With those three factors playing into one another, the Falcons have been able to confuse quarterbacks and throw off timing routes. They’ve generated six sacks and five turnovers on the year, with basically all of that production coming in the first half.
They’ve struggled in the second half but it hasn’t been because of Morris’ play-calling. In the losses to the Bears and the Cowboys, late struggles by the offense led to time of possession discrepancies from the first half to the second. Add in penalties and half a dozen injuries to players with significant roles on the defense and you’ve got a recipe for disaster.
Speaking of those injuries, the Atlanta Falcons may be without a handful of contributors when they come to Green Bay. Linebacker Foyesade Oluokun, defensive lineman Deadrin Senat, safety Ricardo Allen, edge rusher Tak McKinley, and cornerback AJ Terrell were all absent from the Falcons matchup against the Bears.
Terrell is the first player with a positive test for COVID-19 during the regular season. Defensive lineman Grady Jarrett and cornerback Darqueze Dennard also left the game against the Bears and didn’t return. We’ll be monitoring those injuries for you, going forward.
Three Factors for the Atlanta Falcons
1) The Passing offense
For as bad as the passing offense looked in the second half against the Bears, it’s been equally as impressive in stretches. In the first halves of weeks two and three, Ryan was 22 of 37 for 299 yards, 4 touchdowns, and 0 interceptions.
He also went for over 400 yards against the Seahawks with all three of his top receivers converting 9 of 12 targets for over 100 yards. When the Falcons are clicking, they’re scary. Calvin Ridley is currently grading as the second-best wide receiver, via PFF, due to his ability to get on top of the defense. Russell Gage has also been a pleasant surprise.
However, when Gage and Julio Jones were both absent against the Bears, the offense was anemic. We’ve yet to see the offense click for four full quarters and I’m curious if we ever will.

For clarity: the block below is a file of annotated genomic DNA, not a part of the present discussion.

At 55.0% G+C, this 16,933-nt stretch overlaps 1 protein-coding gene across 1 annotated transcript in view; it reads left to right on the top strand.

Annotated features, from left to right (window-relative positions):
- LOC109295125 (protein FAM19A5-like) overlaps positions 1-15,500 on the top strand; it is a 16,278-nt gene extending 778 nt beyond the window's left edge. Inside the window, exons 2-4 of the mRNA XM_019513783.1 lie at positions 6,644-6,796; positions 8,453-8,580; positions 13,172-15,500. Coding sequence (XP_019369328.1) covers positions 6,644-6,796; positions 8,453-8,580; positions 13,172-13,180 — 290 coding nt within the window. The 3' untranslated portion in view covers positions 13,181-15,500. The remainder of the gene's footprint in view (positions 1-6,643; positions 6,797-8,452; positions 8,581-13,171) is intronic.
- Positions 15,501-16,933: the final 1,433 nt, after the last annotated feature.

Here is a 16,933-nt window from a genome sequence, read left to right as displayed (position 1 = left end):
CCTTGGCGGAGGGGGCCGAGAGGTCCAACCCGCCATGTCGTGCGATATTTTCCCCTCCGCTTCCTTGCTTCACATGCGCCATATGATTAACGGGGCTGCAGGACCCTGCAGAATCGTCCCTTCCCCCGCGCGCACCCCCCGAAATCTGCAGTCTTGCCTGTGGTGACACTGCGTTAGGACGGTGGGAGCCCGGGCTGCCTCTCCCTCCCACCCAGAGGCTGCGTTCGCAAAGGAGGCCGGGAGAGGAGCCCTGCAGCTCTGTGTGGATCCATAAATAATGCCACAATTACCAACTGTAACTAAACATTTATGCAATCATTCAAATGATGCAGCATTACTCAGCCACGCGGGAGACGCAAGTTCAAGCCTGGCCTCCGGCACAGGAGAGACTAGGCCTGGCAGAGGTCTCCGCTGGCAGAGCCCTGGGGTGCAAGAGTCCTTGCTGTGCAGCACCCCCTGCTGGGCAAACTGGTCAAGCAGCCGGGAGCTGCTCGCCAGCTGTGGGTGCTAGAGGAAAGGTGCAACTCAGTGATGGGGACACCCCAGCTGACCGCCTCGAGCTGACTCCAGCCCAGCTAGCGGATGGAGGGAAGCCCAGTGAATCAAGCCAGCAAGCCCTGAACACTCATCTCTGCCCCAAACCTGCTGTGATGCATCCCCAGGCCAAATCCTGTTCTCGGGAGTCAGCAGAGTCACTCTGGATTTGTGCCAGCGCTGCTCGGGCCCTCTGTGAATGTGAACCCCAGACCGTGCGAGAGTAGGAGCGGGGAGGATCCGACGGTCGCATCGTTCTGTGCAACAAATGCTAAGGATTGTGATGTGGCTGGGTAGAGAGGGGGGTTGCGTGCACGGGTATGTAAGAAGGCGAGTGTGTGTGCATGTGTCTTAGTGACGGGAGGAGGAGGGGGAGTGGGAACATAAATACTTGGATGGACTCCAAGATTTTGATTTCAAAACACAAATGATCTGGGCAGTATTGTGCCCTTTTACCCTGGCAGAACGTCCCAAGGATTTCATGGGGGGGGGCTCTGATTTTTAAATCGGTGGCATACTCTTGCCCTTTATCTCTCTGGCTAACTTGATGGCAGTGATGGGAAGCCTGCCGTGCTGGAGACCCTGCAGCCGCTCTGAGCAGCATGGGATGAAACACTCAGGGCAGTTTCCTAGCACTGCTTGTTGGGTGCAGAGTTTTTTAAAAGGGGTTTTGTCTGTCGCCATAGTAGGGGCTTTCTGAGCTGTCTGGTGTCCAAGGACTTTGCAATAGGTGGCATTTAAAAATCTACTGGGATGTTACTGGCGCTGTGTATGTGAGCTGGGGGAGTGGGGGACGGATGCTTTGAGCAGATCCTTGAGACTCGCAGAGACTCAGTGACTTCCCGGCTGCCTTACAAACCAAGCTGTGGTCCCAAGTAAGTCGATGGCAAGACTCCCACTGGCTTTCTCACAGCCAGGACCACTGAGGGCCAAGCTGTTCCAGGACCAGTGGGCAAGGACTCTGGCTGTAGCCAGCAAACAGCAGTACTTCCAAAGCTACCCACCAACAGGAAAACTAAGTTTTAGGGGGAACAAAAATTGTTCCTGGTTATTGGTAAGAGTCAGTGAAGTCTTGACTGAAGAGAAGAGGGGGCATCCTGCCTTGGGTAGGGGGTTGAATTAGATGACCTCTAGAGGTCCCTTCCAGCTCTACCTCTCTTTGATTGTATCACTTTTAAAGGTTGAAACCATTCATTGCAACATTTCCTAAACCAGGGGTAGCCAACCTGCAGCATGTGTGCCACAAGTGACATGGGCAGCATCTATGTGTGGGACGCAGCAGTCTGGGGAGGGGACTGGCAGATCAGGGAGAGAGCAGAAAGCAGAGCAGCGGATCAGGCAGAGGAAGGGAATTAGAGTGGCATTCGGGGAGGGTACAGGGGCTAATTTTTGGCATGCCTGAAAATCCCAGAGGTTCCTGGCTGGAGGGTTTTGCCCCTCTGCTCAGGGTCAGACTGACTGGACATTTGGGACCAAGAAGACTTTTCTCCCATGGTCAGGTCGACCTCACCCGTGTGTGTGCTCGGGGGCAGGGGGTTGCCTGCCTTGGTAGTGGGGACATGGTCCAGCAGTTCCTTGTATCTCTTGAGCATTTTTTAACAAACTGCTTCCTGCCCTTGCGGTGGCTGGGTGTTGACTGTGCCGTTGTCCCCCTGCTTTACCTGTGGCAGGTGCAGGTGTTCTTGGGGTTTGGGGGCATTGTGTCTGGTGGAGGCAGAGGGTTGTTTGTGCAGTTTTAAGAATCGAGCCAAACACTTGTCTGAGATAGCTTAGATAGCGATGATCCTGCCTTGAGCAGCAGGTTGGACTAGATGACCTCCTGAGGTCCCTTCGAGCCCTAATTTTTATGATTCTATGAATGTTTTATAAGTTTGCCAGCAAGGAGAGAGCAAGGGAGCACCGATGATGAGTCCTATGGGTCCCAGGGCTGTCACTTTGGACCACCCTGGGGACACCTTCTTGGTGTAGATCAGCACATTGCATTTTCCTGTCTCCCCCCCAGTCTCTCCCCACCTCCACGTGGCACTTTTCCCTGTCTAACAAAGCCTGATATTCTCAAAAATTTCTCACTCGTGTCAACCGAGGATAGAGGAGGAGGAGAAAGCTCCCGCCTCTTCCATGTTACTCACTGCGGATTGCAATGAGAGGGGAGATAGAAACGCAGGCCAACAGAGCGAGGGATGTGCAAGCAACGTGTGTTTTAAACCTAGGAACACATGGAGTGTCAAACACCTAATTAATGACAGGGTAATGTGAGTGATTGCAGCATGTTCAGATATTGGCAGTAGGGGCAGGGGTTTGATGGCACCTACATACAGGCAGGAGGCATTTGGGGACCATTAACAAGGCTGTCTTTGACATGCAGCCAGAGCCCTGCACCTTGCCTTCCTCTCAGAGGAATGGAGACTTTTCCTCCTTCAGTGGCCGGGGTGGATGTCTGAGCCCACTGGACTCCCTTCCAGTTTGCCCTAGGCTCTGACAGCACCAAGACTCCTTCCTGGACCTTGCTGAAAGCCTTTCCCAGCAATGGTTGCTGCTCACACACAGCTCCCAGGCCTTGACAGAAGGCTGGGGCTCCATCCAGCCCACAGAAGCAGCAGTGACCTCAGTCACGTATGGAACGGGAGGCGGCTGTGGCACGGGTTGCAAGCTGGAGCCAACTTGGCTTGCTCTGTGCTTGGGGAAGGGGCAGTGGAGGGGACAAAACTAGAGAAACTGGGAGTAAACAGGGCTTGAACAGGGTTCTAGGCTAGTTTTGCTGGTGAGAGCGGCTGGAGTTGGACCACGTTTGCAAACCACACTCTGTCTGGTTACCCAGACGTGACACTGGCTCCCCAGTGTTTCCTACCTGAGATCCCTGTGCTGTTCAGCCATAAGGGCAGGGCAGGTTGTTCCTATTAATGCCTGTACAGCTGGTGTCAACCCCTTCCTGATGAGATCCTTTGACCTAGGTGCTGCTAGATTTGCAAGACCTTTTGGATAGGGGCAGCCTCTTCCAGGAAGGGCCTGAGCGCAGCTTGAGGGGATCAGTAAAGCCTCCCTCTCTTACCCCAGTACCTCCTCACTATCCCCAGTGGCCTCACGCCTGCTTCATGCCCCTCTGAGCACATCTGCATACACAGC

2) Lack of Pass Rushers
Grady Jarrett – that’s the list of productive pass rushers for the Atlanta Falcons. Sure, there’s been sacks but, for the most part, they’ve all been schemed. Dante Fowler Jr hasn’t been the threat they were hoping for, while Tak McKinley and Charles Harris are both first-round busts.
It’s worth noting that McKinley played decent in his first two games before injuring his groin and missing the game against the Bears but this isn’t his first injury. Tak spent most of last season dealing with a shoulder injury before surgery landed him on IR. He’ll likely be a free agent in 2021 considering that the Falcons have declined his fifth-year option.
Fowler has been a journeyman pass rusher for basically his entire career. This is his sixth year in the league and the former first-rounder is already on his third team. Harris was the Dolphins’ first-round selection in 2017 but is yet to do anything of merit. He was cut by Miami after last season.
3) Red Zone Defense Struggles
The Falcons defense has been awful in the red-zone. While they held the Bears to just two successful red zone appearances out of four, both of the Falcons’ “successes” were originally called touchdowns before reviews resulted in an interception and a turnover on downs.
Prior to their matchup against the Bears, the Atlanta Falcons had allowed nine successful red zone attempts of a possible ten, eight of which went for touchdowns. Even against the Packers, the Falcons will have to clean that up.
The Cowboys and Bears have been able to capitalize on the Atlanta Falcons’ mistakes, with critical results. The Falcons can’t expect to play so sloppily against the Packers and have success. Rodgers is famous for making defenses pay for offsides penalties and short fields. Add in the Falcons red-zone struggles and it looks like the Packers will torch the Falcons defense.
There will be some stretches of great offensive production for the Atlanta Falcons against the Green Bay Packers’ defense, which can be porous at times. However, the Packers have done a good job of limiting explosive plays on the defensive side of the ball, aside from their missed tackles against Alvin Kamara
Some aspects of this game will be interesting to watch and I expect the game to be close for a bit. However, it should end in yet another victory for the Green Bay Packers.